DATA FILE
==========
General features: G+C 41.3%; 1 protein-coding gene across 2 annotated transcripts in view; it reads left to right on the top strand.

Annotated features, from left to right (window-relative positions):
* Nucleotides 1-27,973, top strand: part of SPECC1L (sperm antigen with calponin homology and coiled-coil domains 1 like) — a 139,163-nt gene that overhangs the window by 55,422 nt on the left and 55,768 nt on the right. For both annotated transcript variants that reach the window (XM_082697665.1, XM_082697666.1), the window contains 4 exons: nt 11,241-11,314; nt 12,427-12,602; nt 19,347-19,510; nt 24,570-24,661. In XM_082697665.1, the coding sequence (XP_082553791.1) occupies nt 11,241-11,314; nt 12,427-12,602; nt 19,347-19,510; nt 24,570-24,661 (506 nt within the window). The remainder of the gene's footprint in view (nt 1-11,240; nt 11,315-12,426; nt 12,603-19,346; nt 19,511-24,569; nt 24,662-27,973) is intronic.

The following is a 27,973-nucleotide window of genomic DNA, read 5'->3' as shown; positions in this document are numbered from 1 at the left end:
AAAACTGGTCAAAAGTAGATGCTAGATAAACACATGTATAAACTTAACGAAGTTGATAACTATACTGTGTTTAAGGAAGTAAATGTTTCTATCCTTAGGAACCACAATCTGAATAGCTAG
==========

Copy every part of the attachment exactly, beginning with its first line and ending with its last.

General features: G+C 41.3%; 1 protein-coding gene across 2 annotated transcripts in view; it reads left to right on the top strand.

Annotated features, from left to right (window-relative positions):
* Nucleotides 1-27,973, top strand: part of SPECC1L (sperm antigen with calponin homology and coiled-coil domains 1 like) — a 139,163-nt gene that overhangs the window by 55,422 nt on the left and 55,768 nt on the right. For both annotated transcript variants that reach the window (XM_082697665.1, XM_082697666.1), the window contains 4 exons: nt 11,241-11,314; nt 12,427-12,602; nt 19,347-19,510; nt 24,570-24,661. In XM_082697665.1, the coding sequence (XP_082553791.1) occupies nt 11,241-11,314; nt 12,427-12,602; nt 19,347-19,510; nt 24,570-24,661 (506 nt within the window). The remainder of the gene's footprint in view (nt 1-11,240; nt 11,315-12,426; nt 12,603-19,346; nt 19,511-24,569; nt 24,662-27,973) is intronic.

The following is a 27,973-nucleotide window of genomic DNA, read 5'->3' as shown; positions in this document are numbered from 1 at the left end:
AAAACTGGTCAAAAGTAGATGCTAGATAAACACATGTATAAACTTAACGAAGTTGATAACTATACTGTGTTTAAGGAAGTAAATGTTTCTATCCTTAGGAACCACAATCTGAATAGCTAG